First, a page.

Exploring Israeli Cuisine: Where Ethnic Flavors are Fused Perfectly Together

This post originally appeared on FoodableTV.com

If you want to see how the people live in a city, a market is the perfect place. And, the open-air food markets in Israel, also called “Shuk” in Hebrew and “Souk” in Arabic, are the ideal places to get a glimpse into Israeli life. From fresh produce and other items, they demonstrate the diversity of ethnic cuisines that influence Israel – Sephardic, with Turkish, Moroccan, Yemenite and Persian roots, and Ashkenazi, with origins in Eastern Europe and Russia, as well as Palestinian territories, Iraq and more.

Mahane Yehuda

The Machane Yehuda Market in Jerusalem is one of the most famous markets in Israel. While almost all of the shop owners today are Jewish, the market was started in the 19th century by Sephardic Jews and Arab merchants who sold fruits and vegetables. There are more than 250 vendors selling fresh fruits, vegetables, baked goods, fish, meat, cheese, nuts, seeds, spices, wines, liquors, clothing, shoes, housewares, textiles and Judaica. Basically anything and everything you could want or need is available. Within the market, there are even dedicated sections– such as the Iraqi Market and Georgian Market.

Mahane Yehuda

From colorful fruits and vegetables to bins of spices, it is possible to spend hour after hour wandering through the market. Vendors will call out and invite you to check out their items. Interspersed are restaurants serving traditional items like falafel, shawarma, kibbeh, kebab, shashik, kanafeh, baklava, halva, zalabiy and more. It is a foodie’s paradise. And, the best way to explore the market is on a self-guided tour with a “Shuk Bites” ticket. For 99 shekels ($25 US), you are given a map and route through the market with vouchers for six stops.

Stop 1: Uzi Eli

After a night exploring the cocktail scene in Jerusalem, the freshly squeezed juices at Uzi Eli were a perfect first stop. Owned by Yemen-born Uzi-Eli, a third generation healer, he makes drinks that are both refreshing and medicinal. After sampling a few juices, we opted for The Rambam’s drink, a mixture of dates and bitter and sweet almonds and a juice of pomegranate, cayenne and apple.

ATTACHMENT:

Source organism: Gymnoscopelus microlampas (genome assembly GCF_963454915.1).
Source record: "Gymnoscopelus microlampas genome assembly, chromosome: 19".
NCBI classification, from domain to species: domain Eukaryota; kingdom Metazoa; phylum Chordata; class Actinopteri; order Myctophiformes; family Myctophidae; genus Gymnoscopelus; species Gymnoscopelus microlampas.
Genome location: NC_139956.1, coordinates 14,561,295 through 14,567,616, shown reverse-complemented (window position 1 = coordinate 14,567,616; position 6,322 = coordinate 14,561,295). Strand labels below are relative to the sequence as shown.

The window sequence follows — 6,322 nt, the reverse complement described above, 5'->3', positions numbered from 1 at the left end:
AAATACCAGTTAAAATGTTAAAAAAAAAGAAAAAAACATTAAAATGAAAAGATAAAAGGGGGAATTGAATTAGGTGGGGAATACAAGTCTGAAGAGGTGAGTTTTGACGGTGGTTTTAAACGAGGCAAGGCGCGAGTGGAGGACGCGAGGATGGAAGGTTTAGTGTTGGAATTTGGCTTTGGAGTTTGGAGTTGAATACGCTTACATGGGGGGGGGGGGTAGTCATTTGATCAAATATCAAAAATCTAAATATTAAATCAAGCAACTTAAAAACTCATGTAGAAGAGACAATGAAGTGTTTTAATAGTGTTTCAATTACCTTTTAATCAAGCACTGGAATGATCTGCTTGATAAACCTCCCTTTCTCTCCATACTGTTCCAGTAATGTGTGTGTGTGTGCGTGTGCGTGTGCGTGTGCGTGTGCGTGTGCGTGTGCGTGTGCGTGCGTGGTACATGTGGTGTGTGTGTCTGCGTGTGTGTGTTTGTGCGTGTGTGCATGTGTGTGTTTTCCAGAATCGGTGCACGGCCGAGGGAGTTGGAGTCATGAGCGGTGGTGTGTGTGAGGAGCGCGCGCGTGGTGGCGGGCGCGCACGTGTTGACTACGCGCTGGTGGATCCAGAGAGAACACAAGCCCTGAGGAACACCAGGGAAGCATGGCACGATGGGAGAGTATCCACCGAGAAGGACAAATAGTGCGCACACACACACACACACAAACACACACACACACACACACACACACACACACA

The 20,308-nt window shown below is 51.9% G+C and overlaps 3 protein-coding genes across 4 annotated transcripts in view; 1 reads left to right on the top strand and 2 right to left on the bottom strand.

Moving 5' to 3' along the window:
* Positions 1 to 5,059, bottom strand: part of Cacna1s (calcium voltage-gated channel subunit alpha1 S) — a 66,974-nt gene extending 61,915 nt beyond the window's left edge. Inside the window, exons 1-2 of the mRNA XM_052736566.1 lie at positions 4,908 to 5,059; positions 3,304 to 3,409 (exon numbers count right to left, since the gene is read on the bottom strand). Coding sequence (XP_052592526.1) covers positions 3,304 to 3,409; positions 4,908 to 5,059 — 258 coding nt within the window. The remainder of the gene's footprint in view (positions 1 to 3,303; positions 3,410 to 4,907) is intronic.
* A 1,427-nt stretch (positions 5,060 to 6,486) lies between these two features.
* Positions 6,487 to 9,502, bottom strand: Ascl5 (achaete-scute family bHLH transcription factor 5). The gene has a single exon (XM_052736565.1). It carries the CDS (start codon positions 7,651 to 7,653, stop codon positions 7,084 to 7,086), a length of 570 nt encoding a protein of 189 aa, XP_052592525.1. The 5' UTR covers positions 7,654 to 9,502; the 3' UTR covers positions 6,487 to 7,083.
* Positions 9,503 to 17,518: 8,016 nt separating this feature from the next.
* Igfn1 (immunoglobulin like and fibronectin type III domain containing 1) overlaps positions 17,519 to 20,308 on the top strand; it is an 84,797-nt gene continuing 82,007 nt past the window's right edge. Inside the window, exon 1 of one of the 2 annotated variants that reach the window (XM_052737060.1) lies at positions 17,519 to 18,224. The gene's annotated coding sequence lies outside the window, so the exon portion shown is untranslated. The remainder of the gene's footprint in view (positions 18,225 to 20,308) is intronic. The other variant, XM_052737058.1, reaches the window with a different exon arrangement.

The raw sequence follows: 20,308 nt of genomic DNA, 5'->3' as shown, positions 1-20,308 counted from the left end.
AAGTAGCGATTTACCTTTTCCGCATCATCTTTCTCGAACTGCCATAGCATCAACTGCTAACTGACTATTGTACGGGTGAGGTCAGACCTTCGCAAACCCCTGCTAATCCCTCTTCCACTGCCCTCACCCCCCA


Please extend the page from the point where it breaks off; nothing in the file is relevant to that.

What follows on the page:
Stop 2: Murdoch

Morduch is an Iraqi/Kurdish restaurant. With fresh Middle Eastern dishes simmering in pots and women sitting in the back wrapping grape leaves, we tried an Iraqi Kubeh (dumplings stuffed with spiced ground beef), as well as Moroccan cigars (spiced ground beef rolled up in phyllo sheets) and a falafel.

Stop 3: Josef Burger

Josef Burger is a burger joint that could be in any city in the US. However, the meat for the burgers comes from the shuk and is ground onsite. And for the vegetarians, there is a satisfying Portobello burger.

Stop 4: Aricha Sabich

This was not one of the stops on the tour but we wandered in as we were heading to another stop. Owner Hay Aricha serves sabich, a national dish from Iraq. Sabich contains fried eggplant, hard boiled eggs that have been slow-cooked for five hours until they turn brown, hummus and tahini. This delicious sandwich may give the falafel a run for its money.

Stop 5: Hachapuri

Hachapuri is an authentic Georgian Bakery that was started by Tango Sharvit, a Georgian Jew who left his job as an electrician to make the food of his childhood. One of these dishes is the Imaruly, a pita stuffed with a melted cheese. Very similar to a quesadilla but the pita was oozing with salty cheese.

Stop 6: Wahad Falafel

Located in the Iraqi Market, Wahad Falafel serves Sambousek, a Middle Eastern version of Latin American empanadas.  A crispy pita filled with hummus, there was a local woman who spoke English who recommended that we add tomatoes and fried onions.

Stop 7: Mousseline

After learning how to make ice cream in France, Orit and her husband opened Mousseline. Using only fresh fruit from the market, Mousseline offers unique flavors of ice cream and sorbet. We opted for three flavors – coffee, sage and chai masala.

Machane Yehuda Market is a hub for Israel’s ethnic cuisines. Spending the day wandering through the market offers a real sense of the people and the city. It is an exploration for the senses and is a great place for inspiration.